Ever since Todd Akin exposed his boundless stupidity, and handed Democrats political gold, by insisting that raped women can't get pregnant, liberals have been looking for more Akins. They think they've found the latest one in Trent Franks, who, in the course of arguing that his anti-abortion ban should not make an exception for rape, said, “Before, when my friends on the left side of the aisle here tried to make rape and incest the subject — because, you know, the incidence of rape resulting in pregnancy are very low."
It sounded like Akinism to a lot of liberals. The Huffington Post reported that the remarks "echo those made last year" by Akin. But this requires changing what Franks said in a crucial way. Slate reports the story in the headline "The GOP Is Talking About Rape and Its 'Very Low' Pregnancy Rate Again." The Washington Post’s framing, tweeted by Jessica Valenti*, was similar:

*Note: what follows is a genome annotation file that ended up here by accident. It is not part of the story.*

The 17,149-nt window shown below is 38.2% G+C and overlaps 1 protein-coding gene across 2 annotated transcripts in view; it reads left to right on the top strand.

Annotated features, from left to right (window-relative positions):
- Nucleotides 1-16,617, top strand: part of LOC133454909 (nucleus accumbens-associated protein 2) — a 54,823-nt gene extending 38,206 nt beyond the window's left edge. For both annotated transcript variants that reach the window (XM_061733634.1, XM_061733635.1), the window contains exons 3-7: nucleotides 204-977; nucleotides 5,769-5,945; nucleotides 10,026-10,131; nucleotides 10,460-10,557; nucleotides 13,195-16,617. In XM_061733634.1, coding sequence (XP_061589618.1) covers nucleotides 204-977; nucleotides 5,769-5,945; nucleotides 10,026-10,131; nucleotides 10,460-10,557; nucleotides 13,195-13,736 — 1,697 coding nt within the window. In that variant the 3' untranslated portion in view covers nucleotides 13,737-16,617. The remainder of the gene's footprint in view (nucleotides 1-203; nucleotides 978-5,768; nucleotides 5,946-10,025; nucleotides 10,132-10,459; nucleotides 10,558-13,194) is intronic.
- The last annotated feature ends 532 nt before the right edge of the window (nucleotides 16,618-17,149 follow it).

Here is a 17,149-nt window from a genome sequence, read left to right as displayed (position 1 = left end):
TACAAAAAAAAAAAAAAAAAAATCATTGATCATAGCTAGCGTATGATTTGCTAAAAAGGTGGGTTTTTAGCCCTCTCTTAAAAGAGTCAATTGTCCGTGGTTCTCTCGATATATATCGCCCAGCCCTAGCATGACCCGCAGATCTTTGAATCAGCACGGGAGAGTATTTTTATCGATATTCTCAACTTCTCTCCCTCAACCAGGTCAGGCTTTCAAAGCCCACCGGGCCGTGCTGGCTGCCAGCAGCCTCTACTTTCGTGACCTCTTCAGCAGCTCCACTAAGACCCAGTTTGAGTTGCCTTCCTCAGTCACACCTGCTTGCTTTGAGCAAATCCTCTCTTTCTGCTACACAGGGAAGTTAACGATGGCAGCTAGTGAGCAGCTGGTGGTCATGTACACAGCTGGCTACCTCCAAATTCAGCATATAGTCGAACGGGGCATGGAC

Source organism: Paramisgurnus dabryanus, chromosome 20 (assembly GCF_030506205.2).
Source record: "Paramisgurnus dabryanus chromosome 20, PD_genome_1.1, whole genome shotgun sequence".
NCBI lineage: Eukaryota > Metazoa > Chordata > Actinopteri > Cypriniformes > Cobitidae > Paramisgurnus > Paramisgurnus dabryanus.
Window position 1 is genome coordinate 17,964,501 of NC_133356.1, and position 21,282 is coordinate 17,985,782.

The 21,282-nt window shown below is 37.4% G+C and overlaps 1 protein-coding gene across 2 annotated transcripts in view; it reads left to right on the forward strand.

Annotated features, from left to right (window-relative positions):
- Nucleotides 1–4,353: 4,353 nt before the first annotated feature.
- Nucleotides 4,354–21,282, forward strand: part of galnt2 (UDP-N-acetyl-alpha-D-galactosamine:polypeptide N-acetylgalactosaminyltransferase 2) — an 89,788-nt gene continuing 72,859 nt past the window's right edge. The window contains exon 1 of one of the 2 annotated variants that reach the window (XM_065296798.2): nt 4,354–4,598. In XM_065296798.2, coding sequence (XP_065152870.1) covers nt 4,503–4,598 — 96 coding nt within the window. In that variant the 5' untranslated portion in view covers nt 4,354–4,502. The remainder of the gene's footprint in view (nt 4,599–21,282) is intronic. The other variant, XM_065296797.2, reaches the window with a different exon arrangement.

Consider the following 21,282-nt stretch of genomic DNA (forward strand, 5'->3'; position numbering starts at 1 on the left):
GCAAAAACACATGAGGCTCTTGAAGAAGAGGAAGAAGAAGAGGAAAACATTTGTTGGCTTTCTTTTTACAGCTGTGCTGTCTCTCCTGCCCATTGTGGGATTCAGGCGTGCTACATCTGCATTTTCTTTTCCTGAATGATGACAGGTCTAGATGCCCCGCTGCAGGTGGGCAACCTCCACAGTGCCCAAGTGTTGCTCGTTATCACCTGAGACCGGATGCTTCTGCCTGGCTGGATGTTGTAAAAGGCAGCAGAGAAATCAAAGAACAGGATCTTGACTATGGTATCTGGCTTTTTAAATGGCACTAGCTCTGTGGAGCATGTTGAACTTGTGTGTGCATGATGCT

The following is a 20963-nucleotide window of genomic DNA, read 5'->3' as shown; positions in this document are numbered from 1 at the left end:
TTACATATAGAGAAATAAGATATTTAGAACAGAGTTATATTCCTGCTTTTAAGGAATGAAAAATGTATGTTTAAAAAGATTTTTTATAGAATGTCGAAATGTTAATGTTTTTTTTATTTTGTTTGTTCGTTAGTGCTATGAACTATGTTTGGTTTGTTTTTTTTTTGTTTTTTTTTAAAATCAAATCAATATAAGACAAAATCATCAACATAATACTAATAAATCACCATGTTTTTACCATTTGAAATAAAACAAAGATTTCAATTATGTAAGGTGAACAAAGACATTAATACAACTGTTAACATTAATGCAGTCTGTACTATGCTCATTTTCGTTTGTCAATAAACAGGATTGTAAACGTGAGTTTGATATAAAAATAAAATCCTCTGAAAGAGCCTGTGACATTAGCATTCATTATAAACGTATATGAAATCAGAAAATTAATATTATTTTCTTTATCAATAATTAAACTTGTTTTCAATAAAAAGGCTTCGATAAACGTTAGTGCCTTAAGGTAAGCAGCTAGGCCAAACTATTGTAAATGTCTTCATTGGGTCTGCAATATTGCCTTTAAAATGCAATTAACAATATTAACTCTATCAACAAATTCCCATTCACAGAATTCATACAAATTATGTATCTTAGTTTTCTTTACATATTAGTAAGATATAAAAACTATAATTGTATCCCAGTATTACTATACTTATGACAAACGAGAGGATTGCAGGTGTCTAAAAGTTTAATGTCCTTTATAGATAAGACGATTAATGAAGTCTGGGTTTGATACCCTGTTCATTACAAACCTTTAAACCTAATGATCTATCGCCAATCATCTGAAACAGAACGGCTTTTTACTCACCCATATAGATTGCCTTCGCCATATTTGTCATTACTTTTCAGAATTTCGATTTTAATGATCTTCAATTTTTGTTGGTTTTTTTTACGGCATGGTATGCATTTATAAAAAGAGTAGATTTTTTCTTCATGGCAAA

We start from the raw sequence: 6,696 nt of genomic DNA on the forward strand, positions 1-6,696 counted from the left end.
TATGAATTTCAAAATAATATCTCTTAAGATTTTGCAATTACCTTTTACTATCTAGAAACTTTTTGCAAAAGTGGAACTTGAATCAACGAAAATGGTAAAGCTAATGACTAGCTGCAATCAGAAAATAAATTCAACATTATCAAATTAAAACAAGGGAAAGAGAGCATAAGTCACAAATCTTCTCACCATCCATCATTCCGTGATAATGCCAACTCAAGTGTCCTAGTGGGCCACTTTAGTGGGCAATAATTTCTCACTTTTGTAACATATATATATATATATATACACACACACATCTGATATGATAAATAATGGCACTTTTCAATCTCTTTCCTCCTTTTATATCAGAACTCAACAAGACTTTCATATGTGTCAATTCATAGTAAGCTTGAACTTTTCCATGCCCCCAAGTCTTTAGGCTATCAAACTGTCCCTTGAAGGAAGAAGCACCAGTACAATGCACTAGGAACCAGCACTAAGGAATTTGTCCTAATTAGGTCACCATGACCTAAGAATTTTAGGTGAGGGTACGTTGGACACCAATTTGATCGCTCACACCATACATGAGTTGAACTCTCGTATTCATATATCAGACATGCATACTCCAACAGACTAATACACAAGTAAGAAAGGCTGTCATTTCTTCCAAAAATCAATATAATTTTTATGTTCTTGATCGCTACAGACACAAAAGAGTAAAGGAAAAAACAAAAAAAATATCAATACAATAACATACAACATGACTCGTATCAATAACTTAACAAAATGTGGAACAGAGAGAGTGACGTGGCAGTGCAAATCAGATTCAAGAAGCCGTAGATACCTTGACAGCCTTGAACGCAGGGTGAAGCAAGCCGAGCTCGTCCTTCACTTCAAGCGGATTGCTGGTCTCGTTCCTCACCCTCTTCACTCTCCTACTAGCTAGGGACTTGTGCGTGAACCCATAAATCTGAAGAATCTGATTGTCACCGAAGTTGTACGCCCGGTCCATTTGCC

The stupid, it never stops. GOP congressman: Rate of pregnancies from rape is ‘very low’ http://t.co/JT4YGZw7HN— Jessica Valenti (@JessicaValenti) June 12, 2013
But Franks didn't say the "rate" of pregnancy from rape is low. He said the "incidence" is low. He didn't say it's hard to get pregnant when you're raped. He said rape-induced pregnancy doesn't happen very often.
Is that claim, which is different than Akin's, true? Well, there are about 30,000 pregnancies from rape a year. I'd say that's a lot. I suppose that if you're comparing it to the total number of abortions, a figure that's 20 to 30 times larger, you could argue it isn't so many. From Franks's starting point, in which which abortion is murder, the United States allows massive murder of human beings on an unthinkable scale, next to which 30,000 annual pregnancies looms small. If (like me) you don't share his view of abortion, that 30,000 pregnancies looms large.
In any case, Franks was not relying on pseudoscientific nuttery about the lady-parts shutting down pregnancy in the case of rape. He was saying something different.
*This post originally attributed the characterization of Trent Frank’s comment to Valenti; in fact, it was the Washington Post’s headline.